Mr Reid - Why no armored Landrovers for Brits in Iraq?
Obviously IED's are a significant problem in Iraq. There is no guarantee that an armored vehicle would offer sufficient protection to always save lives. Having said that, it is clear that the Army's 'Snatch vehicles' - Landrovers with composite glass fiber 'protection' - are a penny pinching affront to those unfortunate enough to find themselves on the receiving end of rockets, bullets and bombs.
On October 23rd 2005 the Sunday Times reported:
Colonel quits as troops are denied armored land rovers in Iraq
The commanding officer of a battalion serving in Iraq has resigned after failing to obtain armored Land Rovers for his patrols.
Lieutenant-Colonel Nick Henderson, commander of the 1st Battalion, Coldstream Guards, is understood to have been furious last week after one of his senior sergeants died as a direct result of the failure to supply "armour protected" Land Rovers for his men, defence sources said.
Sergeant Christian Hickey was killed when his vehicle was blown up by a roadside bomb on patrol in Basra late on Tuesday night.
The Ministry of Defence says frontline troops cannot have the armoured Land Rovers because they are not unsuitable for use off-road, but six weeks ago Britain supplied a number of the vehicles to Iraqi police in Basra.
British troops are equipped with the "snatch vehicle", a Land Rover protected by composite fibre glass designed to stop rifle fire. One senior source who has recently been in Iraq said: "They [the insurgents] have weapons that go right through the composite." Link
Clearly Colonel Nick Henderson's resignation had little effect. Neither did the letter to the Independent written by the parents of Matthew Bacon in November last year:
Defenceless British troops sent out to face roadside bombs in IraqAnd from today's Guardian:
Sir: We were absolutely horrified to learn of the death of another soldier and the wounding of four others in Basra last Sunday whilst travelling in a two-vehicle convoy. By all accounts the bomb and its triggering mechanism (passive infra-red) was the same that killed our son in similar circumstances exactly 10 weeks before. The published death toll of British soldiers (eight that we know about) caused by this evil, cruel and devastating bomb gives no indication of the number of soldiers who have also been wounded in at least 20 incidents using the same trigger and bomb since April this year.
Sending soldiers out in lightly armoured "snatch" vehicle convoys guarantees that if a bomb has been laid on the route of that convoy the first vehicle will be hit. There is no known counter-measure to this type of bomb. Therefore it seems quite extraordinary that vehicles of this type are still being used in this theatre of operations.
The death of all the soldiers, and the wounding of their comrades is a blot on the reputation of the senior army commanders who do not seem to care that they are allowing their troops to be sent into a hostile environment against which they have absolutely no protection. Days, weeks, months pass and you just wait to hear about the next bomb because it is inevitable; because that is all the insurgents or terrorists (call them what you will) are doing: waiting for another one of our defenceless patrols to come along so that they can be killed.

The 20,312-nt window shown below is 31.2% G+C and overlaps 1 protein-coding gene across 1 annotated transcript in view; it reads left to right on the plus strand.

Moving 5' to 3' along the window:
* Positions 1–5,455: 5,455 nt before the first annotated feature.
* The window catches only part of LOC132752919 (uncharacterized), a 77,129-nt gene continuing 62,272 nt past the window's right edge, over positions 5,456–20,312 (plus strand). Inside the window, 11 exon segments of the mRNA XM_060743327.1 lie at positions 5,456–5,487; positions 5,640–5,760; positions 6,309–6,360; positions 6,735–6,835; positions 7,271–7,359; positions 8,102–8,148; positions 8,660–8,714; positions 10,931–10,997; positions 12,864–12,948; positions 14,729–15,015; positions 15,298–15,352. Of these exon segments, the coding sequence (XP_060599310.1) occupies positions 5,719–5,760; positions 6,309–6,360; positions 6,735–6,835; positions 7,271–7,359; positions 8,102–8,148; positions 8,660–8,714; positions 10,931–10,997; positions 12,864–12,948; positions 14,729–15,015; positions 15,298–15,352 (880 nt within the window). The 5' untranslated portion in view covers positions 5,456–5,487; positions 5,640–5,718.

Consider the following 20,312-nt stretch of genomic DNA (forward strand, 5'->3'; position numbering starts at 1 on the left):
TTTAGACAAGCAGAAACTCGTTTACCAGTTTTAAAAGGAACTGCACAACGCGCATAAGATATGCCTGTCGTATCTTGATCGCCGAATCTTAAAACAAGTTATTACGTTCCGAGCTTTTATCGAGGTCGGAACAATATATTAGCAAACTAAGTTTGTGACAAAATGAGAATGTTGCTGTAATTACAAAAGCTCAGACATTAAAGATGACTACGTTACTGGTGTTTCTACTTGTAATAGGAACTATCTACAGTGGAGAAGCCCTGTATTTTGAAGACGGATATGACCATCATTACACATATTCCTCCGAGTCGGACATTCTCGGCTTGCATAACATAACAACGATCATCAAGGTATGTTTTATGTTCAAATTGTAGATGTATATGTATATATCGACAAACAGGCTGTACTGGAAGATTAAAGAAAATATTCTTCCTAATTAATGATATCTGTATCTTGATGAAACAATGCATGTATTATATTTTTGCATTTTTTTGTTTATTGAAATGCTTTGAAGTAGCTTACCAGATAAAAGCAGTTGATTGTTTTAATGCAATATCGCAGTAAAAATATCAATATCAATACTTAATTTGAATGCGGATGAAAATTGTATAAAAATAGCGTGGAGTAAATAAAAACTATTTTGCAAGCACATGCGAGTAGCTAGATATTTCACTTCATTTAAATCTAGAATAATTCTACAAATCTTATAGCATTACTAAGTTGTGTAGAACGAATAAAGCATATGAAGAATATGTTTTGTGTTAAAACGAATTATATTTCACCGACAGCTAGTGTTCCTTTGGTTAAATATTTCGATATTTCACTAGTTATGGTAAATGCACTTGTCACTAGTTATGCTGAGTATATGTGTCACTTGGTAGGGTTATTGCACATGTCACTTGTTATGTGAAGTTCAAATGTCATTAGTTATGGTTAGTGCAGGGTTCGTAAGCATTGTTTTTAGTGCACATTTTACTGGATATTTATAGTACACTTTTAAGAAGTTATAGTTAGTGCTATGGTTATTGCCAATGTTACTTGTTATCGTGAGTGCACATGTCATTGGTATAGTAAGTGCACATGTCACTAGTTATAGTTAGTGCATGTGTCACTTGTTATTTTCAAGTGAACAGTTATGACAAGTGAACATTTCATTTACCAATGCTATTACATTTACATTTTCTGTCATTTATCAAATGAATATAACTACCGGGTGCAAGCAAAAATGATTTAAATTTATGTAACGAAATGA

In addition, the devastation caused to their families is incalculable. And it is avoidable. It is a particularly cruel and evil way to die, as the families and loved ones of those who have suffered this fate know only too well. It has got to stop; it must stop. After all, as we are constantly being told, we are not at war with Iraq, we are at peace!
Mr and Mrs Roger Bacon
London EC2 Link
Pauline Hickey, mother of Sergeant Christian Hickey, 29, of the 1st Battalion, the Coldstream Guards, who died while on foot patrol in Basra, criticised the lack of armoured Land Rovers for her son's regiment, pointing out that Cherie Blair travels in a government-provided bulletproof vehicle. She wrote: "I would question as to whom is at most risk, the British troops in a war zone or your wife driving round London."The politicians - those who sent the troops out to Iraq in support of an illegal US war [it was Koffi Annan who declared the war illegal - not us in the 'anti Iraq war' corner] have been aware of this problem for some time. What are they doing about it? My guess is the recently announced deployment of more troops to Afghanistan will see more deaths attributable to the poor protection offered by Landrover 'snatch vehicles'. Isn't it now time that The Sun or some of those annoying pro-war bloggers did something useful and campaigned to force the government to act - before the deaths mount up over there as well?
Rose Gentle, whose son Gordon, 19, of the Royal Highland Fusiliers died in June 2004, revealed that she received a personally signed letter from Mr Blair two weeks ago which said: "I am afraid a meeting with you will not be possible." Link
The MoD's claim that "frontline troops cannot have the armored Land Rovers because they are unsuitable for use off-road" is just not good enough.
[This article was written by PLR]